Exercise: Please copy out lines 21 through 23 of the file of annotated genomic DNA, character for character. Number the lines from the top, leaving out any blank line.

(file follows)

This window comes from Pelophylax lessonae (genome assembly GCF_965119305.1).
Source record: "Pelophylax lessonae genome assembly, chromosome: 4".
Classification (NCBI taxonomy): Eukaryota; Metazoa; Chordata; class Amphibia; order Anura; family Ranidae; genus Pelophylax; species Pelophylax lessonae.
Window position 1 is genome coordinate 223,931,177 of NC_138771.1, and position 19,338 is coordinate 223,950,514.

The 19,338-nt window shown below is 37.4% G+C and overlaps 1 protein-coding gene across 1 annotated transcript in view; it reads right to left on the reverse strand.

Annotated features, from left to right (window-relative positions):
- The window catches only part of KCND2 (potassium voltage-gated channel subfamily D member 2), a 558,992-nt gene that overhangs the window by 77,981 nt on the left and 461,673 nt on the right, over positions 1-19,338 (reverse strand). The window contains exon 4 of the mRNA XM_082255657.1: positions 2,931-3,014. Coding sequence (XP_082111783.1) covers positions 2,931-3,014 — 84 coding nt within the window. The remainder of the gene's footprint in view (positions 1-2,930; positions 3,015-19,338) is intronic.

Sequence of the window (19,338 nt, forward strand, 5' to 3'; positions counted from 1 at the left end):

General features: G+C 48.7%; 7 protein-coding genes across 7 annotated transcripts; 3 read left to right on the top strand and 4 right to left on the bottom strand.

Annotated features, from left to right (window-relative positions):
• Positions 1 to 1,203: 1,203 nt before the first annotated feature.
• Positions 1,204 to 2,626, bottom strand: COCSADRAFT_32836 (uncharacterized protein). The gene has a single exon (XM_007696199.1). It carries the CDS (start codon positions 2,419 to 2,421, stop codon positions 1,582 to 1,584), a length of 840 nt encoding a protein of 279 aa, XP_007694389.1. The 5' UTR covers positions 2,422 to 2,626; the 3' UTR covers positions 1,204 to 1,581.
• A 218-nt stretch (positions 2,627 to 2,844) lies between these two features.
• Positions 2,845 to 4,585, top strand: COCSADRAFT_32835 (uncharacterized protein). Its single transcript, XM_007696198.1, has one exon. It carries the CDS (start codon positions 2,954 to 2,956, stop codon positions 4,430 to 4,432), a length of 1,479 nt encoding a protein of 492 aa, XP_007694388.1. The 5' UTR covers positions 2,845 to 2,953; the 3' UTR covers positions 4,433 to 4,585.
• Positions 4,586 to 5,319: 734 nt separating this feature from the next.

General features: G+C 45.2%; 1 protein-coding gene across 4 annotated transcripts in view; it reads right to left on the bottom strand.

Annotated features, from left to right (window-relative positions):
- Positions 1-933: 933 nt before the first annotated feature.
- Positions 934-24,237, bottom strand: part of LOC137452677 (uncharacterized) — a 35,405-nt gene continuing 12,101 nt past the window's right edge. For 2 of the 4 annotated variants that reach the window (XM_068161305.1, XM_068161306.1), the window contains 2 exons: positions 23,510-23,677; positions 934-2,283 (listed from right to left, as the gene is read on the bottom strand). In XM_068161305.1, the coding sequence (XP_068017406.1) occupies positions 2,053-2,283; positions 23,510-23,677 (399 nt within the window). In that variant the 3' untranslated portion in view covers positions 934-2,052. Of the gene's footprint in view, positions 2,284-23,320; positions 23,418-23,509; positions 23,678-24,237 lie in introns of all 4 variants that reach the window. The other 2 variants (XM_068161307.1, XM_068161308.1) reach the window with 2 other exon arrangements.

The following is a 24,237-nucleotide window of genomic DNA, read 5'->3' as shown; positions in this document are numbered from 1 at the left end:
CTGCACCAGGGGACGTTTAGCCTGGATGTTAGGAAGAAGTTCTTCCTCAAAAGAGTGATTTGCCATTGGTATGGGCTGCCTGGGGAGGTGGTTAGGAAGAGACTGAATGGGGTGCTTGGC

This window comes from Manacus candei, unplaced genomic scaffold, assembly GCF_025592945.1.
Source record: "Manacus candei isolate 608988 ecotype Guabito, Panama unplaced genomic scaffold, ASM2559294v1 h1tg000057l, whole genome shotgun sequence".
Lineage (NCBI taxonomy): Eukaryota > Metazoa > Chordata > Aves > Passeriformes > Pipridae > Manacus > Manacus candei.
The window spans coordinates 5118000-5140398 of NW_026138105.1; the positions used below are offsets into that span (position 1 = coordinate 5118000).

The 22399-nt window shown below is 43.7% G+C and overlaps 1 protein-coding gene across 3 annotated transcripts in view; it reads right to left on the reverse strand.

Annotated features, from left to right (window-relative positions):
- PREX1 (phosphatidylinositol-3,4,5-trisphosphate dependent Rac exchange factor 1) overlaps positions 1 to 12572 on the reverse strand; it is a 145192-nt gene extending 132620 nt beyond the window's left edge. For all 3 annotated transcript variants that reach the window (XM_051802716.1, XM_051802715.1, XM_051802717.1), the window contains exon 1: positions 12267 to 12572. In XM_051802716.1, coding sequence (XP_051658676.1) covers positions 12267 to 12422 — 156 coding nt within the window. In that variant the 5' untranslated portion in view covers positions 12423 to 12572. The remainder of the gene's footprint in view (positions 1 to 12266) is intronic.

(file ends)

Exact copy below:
CTGCACCAGGGGACGTTTAGCCTGGATGTTAGGAAGAAGTTCTTCCTCAAAAGAGTGATTTGCCATTGGTATGGGCTGCCTGGGGAGGTGGTTAGGAAGAGACTGAATGGGGTGCTTGGC

This window comes from Manacus candei, unplaced genomic scaffold, assembly GCF_025592945.1.
Source record: "Manacus candei isolate 608988 ecotype Guabito, Panama unplaced genomic scaffold, ASM2559294v1 h1tg000057l, whole genome shotgun sequence".